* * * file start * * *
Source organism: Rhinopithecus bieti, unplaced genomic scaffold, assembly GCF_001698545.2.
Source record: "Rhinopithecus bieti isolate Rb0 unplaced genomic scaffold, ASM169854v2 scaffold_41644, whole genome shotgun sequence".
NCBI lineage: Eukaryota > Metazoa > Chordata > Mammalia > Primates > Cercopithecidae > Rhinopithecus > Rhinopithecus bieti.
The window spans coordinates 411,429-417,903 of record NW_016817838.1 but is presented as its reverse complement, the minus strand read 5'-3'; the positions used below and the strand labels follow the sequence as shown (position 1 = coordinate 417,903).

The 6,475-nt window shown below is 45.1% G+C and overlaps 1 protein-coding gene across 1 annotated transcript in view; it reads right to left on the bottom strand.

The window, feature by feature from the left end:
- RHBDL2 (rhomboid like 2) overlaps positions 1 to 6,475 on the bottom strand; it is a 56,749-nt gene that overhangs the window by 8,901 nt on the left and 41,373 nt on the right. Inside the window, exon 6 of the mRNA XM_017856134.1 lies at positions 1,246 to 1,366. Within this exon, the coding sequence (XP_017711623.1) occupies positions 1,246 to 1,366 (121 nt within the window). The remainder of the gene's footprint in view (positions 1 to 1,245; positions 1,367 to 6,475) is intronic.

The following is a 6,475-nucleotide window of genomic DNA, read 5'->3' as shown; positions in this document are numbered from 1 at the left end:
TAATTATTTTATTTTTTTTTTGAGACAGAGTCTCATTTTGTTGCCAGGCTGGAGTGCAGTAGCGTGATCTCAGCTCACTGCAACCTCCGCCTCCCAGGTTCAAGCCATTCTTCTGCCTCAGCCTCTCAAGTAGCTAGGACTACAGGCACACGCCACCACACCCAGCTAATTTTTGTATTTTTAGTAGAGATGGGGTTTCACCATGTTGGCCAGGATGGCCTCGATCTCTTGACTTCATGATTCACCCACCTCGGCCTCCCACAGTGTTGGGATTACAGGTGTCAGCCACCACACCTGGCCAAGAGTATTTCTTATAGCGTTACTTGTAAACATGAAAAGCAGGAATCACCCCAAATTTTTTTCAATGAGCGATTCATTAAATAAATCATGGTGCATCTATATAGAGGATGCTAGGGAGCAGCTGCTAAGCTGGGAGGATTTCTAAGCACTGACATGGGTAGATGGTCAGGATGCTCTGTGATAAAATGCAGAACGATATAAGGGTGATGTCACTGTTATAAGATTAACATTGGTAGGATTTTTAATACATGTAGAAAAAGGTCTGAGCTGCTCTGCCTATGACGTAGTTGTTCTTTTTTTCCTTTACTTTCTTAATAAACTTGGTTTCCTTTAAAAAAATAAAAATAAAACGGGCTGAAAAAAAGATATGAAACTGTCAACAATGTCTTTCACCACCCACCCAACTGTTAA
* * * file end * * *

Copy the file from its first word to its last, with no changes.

Source organism: Rhinopithecus bieti, unplaced genomic scaffold, assembly GCF_001698545.2.
Source record: "Rhinopithecus bieti isolate Rb0 unplaced genomic scaffold, ASM169854v2 scaffold_41644, whole genome shotgun sequence".
NCBI lineage: Eukaryota > Metazoa > Chordata > Mammalia > Primates > Cercopithecidae > Rhinopithecus > Rhinopithecus bieti.
The window spans coordinates 411,429-417,903 of record NW_016817838.1 but is presented as its reverse complement, the minus strand read 5'-3'; the positions used below and the strand labels follow the sequence as shown (position 1 = coordinate 417,903).

The 6,475-nt window shown below is 45.1% G+C and overlaps 1 protein-coding gene across 1 annotated transcript in view; it reads right to left on the bottom strand.

The window, feature by feature from the left end:
- RHBDL2 (rhomboid like 2) overlaps positions 1 to 6,475 on the bottom strand; it is a 56,749-nt gene that overhangs the window by 8,901 nt on the left and 41,373 nt on the right. Inside the window, exon 6 of the mRNA XM_017856134.1 lies at positions 1,246 to 1,366. Within this exon, the coding sequence (XP_017711623.1) occupies positions 1,246 to 1,366 (121 nt within the window). The remainder of the gene's footprint in view (positions 1 to 1,245; positions 1,367 to 6,475) is intronic.

The following is a 6,475-nucleotide window of genomic DNA, read 5'->3' as shown; positions in this document are numbered from 1 at the left end:
TAATTATTTTATTTTTTTTTTGAGACAGAGTCTCATTTTGTTGCCAGGCTGGAGTGCAGTAGCGTGATCTCAGCTCACTGCAACCTCCGCCTCCCAGGTTCAAGCCATTCTTCTGCCTCAGCCTCTCAAGTAGCTAGGACTACAGGCACACGCCACCACACCCAGCTAATTTTTGTATTTTTAGTAGAGATGGGGTTTCACCATGTTGGCCAGGATGGCCTCGATCTCTTGACTTCATGATTCACCCACCTCGGCCTCCCACAGTGTTGGGATTACAGGTGTCAGCCACCACACCTGGCCAAGAGTATTTCTTATAGCGTTACTTGTAAACATGAAAAGCAGGAATCACCCCAAATTTTTTTCAATGAGCGATTCATTAAATAAATCATGGTGCATCTATATAGAGGATGCTAGGGAGCAGCTGCTAAGCTGGGAGGATTTCTAAGCACTGACATGGGTAGATGGTCAGGATGCTCTGTGATAAAATGCAGAACGATATAAGGGTGATGTCACTGTTATAAGATTAACATTGGTAGGATTTTTAATACATGTAGAAAAAGGTCTGAGCTGCTCTGCCTATGACGTAGTTGTTCTTTTTTTCCTTTACTTTCTTAATAAACTTGGTTTCCTTTAAAAAAATAAAAATAAAACGGGCTGAAAAAAAGATATGAAACTGTCAACAATGTCTTTCACCACCCACCCAACTGTTAA